When a message does not contain a valid signature by the author's domain (the domain in a From header field), the signing practices pertaining to author's domain determine which of the following rules fire and contributes its score: DKIM_ADSP_NXDOMAIN, DKIM_ADSP_ALL, DKIM_ADSP_DISCARD, DKIM_ADSP_CUSTOM_LOW, DKIM_ADSP_CUSTOM_MED, DKIM_ADSP_CUSTOM_HIGH. Not more than one of these rules can fire for messages that have one author (but see below). The last three can only result from a 'signing-practices' as given in a "adsp_override" directive (not from a DNS lookup), and can serve as a convenient means of providing a different score if scores assigned to DKIM_ADSP_ALL or DKIM_ADSP_DISCARD are not considered suitable for some domains.

RFC 5322 permits a message to have more than one author - multiple addresses may be listed in a single From header field. RFC 5617 defines that a message with multiple authors has multiple signing domain signing practices, but does not prescribe how these should be combined. In presence of multiple signing practices, more than one of the DKIM_ADSP_* rules may fire.

As a precaution against firing DKIM_ADSP_* rules when there is a known local reason for a signature verification failure, the domain's ADSP is considered 'unknown' when DNS lookups are disabled or a DNS lookup encountered a temporary problem on fetching a public key from the author's domain. Similarly, ADSP is considered 'unknown' when this plugin did its own signature verification (signatures were not passed to SA by a caller) and a metarule __TRUNCATED was triggered, indicating the caller intentionally passed a truncated message to SpamAssassin, which was a likely reason for a signature verification failure.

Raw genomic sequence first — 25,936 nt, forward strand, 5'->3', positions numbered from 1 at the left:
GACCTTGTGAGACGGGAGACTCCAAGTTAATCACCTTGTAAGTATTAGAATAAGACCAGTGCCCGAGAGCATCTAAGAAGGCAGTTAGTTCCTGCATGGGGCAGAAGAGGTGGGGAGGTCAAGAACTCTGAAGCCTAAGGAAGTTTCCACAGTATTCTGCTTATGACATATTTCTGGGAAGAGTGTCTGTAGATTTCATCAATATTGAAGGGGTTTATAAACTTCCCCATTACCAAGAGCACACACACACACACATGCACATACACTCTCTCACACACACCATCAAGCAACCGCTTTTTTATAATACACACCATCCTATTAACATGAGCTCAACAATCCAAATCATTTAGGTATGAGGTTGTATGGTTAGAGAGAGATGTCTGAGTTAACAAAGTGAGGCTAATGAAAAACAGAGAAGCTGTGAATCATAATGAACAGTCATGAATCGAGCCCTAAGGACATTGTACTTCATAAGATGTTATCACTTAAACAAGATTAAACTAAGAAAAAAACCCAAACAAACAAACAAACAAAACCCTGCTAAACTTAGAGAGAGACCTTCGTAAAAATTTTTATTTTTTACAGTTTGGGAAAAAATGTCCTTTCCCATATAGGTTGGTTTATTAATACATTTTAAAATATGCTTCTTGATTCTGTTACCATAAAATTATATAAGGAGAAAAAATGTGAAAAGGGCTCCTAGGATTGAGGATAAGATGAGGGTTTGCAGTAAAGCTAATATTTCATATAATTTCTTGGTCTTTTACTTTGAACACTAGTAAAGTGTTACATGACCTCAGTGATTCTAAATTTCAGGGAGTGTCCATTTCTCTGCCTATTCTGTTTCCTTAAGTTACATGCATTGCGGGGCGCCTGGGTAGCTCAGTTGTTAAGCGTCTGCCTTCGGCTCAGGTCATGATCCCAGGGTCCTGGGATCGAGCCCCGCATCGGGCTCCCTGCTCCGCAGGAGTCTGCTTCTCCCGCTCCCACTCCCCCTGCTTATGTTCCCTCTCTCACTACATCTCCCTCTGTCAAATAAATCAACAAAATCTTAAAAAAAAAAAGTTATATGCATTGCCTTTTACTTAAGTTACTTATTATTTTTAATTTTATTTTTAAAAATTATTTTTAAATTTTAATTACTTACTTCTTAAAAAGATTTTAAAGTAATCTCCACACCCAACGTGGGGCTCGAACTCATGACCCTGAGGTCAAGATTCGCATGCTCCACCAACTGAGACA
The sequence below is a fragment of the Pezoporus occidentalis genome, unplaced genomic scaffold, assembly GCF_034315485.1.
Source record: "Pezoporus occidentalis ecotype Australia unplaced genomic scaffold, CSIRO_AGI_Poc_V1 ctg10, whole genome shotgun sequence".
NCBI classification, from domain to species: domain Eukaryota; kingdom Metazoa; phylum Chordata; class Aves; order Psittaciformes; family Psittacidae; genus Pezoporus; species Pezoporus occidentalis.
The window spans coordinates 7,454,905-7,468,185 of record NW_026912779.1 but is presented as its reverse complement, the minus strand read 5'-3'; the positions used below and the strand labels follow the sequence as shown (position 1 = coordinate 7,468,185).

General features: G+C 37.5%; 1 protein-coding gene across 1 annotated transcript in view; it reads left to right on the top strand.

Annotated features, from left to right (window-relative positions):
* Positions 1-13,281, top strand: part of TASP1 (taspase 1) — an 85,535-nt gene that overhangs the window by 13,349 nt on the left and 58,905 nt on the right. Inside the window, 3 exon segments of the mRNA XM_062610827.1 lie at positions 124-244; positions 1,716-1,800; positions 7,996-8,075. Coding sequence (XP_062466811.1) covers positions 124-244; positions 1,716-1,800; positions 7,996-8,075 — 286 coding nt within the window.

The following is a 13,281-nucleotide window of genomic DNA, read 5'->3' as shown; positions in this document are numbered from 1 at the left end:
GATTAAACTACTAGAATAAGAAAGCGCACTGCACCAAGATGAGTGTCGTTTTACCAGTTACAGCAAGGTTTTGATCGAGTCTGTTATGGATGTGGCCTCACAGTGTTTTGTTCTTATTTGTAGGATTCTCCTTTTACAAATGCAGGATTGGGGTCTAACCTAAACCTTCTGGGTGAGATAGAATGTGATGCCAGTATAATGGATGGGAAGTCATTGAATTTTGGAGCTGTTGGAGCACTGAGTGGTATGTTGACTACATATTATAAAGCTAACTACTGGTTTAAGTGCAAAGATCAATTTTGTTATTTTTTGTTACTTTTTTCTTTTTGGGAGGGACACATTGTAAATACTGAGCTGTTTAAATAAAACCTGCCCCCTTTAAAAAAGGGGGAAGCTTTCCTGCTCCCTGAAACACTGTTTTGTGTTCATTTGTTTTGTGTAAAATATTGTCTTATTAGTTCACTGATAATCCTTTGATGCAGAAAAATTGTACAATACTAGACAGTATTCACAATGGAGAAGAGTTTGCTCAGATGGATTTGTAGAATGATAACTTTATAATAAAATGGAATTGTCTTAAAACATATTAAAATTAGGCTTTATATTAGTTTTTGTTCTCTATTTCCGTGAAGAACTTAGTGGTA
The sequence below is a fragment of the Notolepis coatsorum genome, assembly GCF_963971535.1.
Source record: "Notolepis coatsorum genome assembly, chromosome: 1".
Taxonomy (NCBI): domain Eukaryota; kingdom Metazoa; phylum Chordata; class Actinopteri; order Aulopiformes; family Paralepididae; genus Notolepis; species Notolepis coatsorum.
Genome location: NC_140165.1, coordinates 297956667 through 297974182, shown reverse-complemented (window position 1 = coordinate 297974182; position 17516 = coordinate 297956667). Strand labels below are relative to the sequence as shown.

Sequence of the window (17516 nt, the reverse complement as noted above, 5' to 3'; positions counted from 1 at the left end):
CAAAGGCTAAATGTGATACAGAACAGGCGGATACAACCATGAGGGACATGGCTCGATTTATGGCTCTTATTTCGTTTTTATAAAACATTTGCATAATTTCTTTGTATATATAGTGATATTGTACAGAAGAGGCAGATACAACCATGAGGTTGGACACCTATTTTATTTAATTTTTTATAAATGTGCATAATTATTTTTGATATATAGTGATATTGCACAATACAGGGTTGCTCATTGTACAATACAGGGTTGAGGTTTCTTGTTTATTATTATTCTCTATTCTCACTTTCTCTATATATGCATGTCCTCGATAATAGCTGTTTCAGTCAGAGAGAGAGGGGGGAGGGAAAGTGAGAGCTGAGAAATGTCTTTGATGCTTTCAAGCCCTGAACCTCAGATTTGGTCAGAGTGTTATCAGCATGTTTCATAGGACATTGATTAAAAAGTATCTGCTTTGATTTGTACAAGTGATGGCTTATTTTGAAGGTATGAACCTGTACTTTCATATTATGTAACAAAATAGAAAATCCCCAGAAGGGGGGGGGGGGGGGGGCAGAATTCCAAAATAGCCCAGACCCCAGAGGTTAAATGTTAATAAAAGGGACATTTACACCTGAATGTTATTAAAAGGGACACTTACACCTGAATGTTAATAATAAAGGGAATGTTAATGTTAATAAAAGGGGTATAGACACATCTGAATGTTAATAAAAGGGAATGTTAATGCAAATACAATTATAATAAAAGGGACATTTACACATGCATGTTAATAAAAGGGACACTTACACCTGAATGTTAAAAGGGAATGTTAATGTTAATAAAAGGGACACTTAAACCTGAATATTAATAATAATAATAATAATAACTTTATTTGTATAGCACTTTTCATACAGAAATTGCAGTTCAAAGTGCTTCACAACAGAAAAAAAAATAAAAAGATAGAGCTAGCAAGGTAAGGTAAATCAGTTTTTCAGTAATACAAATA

adsp_override *   discardable
adsp_override * discardable
adsp_override *
adsp_override *
adsp_override *
adsp_override   all
adsp_override * all
adsp_override    custom_high
adsp_override     custom_low
adsp_override      custom_low
adsp_override custom_low
adsp_override      custom_low
adsp_override   custom_low
adsp_override       custom_low
adsp_override nxdomain
adsp_override nxdomain
# effectively disables ADSP network DNS lookups for all other domains:
adsp_override *              unknown
score DKIM_ADSP_ALL          2.5
score DKIM_ADSP_DISCARD     25
The smallest size of a signing key (in bits) for a valid signature to be considered for welcomelisting. Additionally, the eval function check_dkim_valid() will return false on short keys when called with explicitly listed domains, and the eval function check_dkim_valid_author_sig() will return false on short keys (regardless of its arguments). Setting the option to 0 disables a key size check.

Note that the option has no effect when the eval function check_dkim_valid() is called with no arguments (like in a rule DKIM_VALID). A mere presence of some valid signature on a message has no reputational value (without being associated with a particular domain), regardless of its key size - anyone can prepend its own signature on a copy of some third party mail and re-send it, which makes it no more trustworthy than without such signature. This is also a reason for a rule DKIM_VALID to have a near-zero score, i.e. a rule hit is only informational. This option is evaluated on ARC signatures checks as well.

How many seconds to wait for a DKIM query to complete, before scanning continues without the DKIM result. A numeric value is optionally suffixed by a time unit (s, m, h, d, w, indicating seconds (default), minutes, hours, days, weeks).
2023-07-26 perl v5.38.0